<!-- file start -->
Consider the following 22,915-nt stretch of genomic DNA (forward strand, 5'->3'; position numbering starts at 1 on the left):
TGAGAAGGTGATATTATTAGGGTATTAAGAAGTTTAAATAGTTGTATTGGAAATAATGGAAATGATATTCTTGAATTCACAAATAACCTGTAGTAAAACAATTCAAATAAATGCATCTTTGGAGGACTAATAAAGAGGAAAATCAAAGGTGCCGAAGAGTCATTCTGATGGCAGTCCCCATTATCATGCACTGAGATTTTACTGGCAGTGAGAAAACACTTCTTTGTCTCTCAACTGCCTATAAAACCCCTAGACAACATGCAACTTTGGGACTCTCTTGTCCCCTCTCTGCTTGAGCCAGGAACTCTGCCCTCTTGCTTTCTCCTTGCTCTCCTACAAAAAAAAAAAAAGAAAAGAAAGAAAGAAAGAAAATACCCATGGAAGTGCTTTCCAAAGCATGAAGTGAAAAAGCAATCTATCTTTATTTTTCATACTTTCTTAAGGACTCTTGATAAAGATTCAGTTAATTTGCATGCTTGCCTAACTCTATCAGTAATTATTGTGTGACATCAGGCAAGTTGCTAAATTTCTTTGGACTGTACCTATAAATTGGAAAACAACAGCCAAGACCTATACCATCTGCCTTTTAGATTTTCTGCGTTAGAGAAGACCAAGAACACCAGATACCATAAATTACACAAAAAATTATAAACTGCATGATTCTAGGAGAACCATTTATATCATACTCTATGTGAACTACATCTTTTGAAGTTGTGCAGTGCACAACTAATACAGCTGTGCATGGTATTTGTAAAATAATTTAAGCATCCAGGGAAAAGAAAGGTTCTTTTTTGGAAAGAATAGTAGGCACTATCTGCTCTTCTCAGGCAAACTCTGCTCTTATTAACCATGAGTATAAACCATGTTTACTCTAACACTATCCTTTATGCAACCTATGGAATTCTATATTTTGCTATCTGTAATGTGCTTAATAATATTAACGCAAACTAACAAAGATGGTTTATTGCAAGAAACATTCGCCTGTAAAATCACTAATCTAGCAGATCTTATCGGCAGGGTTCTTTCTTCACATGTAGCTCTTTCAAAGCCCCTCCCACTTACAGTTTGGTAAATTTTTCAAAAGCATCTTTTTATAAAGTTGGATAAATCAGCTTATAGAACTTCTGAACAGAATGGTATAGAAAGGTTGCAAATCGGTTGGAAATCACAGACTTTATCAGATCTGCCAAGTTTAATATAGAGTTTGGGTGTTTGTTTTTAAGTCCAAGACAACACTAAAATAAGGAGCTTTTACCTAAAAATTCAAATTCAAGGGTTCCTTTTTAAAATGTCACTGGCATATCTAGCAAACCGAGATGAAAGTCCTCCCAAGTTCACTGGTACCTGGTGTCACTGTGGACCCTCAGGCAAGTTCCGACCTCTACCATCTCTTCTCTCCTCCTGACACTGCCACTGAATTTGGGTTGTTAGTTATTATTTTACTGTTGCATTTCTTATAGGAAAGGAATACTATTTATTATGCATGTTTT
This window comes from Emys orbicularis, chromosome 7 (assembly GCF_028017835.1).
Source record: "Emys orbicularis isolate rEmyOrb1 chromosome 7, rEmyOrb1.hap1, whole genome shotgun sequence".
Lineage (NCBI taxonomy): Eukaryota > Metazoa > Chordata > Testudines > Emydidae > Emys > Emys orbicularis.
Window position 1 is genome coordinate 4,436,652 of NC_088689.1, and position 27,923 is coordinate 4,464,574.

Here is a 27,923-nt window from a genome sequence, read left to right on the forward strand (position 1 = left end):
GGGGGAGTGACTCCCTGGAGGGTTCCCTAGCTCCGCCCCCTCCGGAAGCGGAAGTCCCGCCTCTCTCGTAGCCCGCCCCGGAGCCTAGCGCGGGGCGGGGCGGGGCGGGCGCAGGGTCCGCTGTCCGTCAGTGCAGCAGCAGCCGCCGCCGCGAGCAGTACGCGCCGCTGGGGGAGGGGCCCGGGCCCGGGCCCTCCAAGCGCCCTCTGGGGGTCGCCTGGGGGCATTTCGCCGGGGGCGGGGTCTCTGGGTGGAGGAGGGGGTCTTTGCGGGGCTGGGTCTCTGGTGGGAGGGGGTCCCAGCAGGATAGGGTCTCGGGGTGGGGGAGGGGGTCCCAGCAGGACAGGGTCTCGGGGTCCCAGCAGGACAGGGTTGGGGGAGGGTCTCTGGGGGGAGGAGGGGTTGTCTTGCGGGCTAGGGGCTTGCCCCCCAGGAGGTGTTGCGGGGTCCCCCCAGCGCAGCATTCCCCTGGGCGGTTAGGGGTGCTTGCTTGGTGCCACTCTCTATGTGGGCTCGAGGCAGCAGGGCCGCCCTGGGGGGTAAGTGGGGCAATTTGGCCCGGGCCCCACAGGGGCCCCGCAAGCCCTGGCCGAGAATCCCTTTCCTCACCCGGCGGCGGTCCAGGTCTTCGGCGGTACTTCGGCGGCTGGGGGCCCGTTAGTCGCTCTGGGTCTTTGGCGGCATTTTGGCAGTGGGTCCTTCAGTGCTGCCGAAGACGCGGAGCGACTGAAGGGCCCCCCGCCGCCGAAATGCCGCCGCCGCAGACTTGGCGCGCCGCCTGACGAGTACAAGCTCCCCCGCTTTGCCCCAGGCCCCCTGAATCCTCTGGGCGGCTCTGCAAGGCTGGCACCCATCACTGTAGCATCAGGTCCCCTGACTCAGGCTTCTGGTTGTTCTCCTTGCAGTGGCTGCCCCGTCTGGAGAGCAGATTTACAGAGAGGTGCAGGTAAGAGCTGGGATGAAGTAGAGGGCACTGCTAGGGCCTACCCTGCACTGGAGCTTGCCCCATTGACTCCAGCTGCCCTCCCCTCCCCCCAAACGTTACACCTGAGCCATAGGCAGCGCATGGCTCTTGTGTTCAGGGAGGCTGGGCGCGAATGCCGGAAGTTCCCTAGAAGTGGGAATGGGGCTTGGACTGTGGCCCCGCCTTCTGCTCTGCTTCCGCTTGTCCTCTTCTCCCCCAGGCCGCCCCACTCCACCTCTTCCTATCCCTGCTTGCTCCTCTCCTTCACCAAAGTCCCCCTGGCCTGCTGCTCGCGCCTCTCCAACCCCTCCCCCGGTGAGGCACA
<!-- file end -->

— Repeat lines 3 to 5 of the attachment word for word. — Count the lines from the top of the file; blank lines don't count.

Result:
This window comes from Emys orbicularis, chromosome 7 (assembly GCF_028017835.1).
Source record: "Emys orbicularis isolate rEmyOrb1 chromosome 7, rEmyOrb1.hap1, whole genome shotgun sequence".
Lineage (NCBI taxonomy): Eukaryota > Metazoa > Chordata > Testudines > Emydidae > Emys > Emys orbicularis.